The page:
Wagner counters, “You can’t compare video streaming to texting. It’s like watching a match live but listening to the radio commentary. Video quality and latency go hand in glove. If you want no latency then you’ll get video quality at 800kbps.”

With 4K in particular, the caveat is the last mile to the home. “When we deliver 4K, we are reliant on end user bandwidth,” says Munford. “We are seeing an average 13Mbps [for 4K] and for that we need good fibre in the home. The technology is there, we can surpass [this speed] and we’re confident we will continue to push those boundaries.”

Verizon claims to have reduced latency on live 4K online delivery to four milliseconds, for delivery of content including San Francisco 49ers pre-game coverage over the UltraFlix network. However, the industry norm for streaming HD content is still only 720p.

Beyond the TV experience

Viewers will accept buffering and some pixelation due to ABR for the trade off of interactivity and anywhere viewing. “It’s a bit like the transition of music from CDs to streams; the quality is down but the fact that I can listen to it wherever I am is a bonus,” says Carlo De Marchis, chief product and marketing officer at online video sports specialist Deltatre.

Beyond a simple simulcast of the live video is the opportunity with OTT to create what De Marchis calls the “beyond TV experience”.

“In Diva [deltatre ‘s online platform] you can multi-angle synchronised feeds of up to 12 cameras available for review after a few seconds. We have timeline markers for pausing the live stream and playback of key incidents. There is social media interaction. There will be greater levels of audio choice and, in future, we will take the clean feed with no graphics and send it to a device where the user will define what graphics makes sense to them.”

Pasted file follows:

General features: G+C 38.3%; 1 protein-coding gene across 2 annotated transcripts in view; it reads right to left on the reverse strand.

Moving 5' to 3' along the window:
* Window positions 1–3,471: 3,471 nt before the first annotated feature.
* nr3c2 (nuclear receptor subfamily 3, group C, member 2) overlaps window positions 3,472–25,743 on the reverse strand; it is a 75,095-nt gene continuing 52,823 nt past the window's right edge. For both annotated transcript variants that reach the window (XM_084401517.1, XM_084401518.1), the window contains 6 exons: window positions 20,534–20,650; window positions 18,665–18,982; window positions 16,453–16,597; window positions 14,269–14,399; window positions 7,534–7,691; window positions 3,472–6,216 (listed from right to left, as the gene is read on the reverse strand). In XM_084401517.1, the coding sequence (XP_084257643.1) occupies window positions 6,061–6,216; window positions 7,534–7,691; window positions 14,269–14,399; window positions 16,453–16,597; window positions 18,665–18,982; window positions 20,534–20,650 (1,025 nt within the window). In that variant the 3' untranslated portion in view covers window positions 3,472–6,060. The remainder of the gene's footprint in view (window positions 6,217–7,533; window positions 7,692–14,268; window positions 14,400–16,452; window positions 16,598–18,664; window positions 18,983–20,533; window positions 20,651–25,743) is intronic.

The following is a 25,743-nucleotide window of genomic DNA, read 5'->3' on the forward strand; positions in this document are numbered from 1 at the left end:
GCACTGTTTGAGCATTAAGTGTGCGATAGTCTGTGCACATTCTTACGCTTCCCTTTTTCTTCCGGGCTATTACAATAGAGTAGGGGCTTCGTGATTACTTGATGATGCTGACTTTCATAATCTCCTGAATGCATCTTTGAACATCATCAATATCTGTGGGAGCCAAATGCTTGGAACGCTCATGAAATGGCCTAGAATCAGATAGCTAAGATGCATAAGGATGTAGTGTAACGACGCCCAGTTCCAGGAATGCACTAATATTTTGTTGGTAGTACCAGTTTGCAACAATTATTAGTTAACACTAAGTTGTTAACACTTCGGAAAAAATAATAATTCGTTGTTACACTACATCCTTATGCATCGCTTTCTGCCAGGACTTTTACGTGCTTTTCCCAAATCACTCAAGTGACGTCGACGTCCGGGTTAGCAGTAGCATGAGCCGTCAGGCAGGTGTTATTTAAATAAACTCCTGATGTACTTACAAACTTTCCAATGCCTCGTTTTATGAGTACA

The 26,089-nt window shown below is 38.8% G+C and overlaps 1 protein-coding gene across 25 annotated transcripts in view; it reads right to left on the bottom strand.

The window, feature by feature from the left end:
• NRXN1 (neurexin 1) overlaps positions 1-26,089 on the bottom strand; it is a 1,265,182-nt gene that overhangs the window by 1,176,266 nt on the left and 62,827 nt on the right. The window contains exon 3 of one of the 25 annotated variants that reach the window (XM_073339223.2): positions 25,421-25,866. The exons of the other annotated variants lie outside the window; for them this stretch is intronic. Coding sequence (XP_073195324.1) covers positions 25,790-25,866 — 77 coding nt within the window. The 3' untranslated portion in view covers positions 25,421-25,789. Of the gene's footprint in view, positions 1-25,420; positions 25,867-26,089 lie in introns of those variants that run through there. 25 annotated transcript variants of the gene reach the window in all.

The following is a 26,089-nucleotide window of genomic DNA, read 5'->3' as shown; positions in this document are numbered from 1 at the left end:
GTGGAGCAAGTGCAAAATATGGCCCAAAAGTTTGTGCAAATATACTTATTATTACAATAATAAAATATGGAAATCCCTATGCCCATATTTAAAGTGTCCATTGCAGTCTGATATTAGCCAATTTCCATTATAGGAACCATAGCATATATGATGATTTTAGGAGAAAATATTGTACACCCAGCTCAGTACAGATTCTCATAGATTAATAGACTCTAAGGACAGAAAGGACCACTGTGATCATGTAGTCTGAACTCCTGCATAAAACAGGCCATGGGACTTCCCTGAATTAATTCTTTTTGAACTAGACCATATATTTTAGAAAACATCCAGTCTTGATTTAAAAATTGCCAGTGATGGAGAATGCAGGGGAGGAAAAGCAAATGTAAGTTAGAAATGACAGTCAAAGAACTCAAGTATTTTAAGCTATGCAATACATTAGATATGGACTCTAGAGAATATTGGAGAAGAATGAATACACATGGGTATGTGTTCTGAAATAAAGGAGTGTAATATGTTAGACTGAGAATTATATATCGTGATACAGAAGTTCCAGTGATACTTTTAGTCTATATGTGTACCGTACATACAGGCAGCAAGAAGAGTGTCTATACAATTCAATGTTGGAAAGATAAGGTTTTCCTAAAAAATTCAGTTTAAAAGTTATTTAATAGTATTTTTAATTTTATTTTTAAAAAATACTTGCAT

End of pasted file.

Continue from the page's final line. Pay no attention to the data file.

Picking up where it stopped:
For live events, one of the immediate opportunities is to stream additional content (such as alternate camera angles, secondary audio, etc) in addition to the broadcast feed. “Eventually, there will be an opportunity to stream additional content that is intended for a VR environment,” says Carnahan, adding that Telestream is investigating this. “An interesting case is to imagine a crowd-sourced production where a central location could be getting feeds from mobile users. Multi-camera production sourced from the crowd, perfect for sports.”

Armed with its ten-match (non-exclusive) Thursday night NFL deal, Twitter is trying to turn a second screen experience into a first screen experience, suggests Carnahan. “Instead of watching TV and tweeting about it, it will all be on Twitter. It remains to be seen how many people will turn to Twitter to ‘watch TV.’ It’s an experiment. The issue is the trade-off between image quality for an enhanced user experience. Twitter is betting that the enhanced social experience of watching NFL football on their platform will, for some, outweigh the benefits of a traditional TV viewing experience. Twitter is not aiming to be just a second screen; they are changing the viewing experience. For some, this may be worth it. Time will tell.”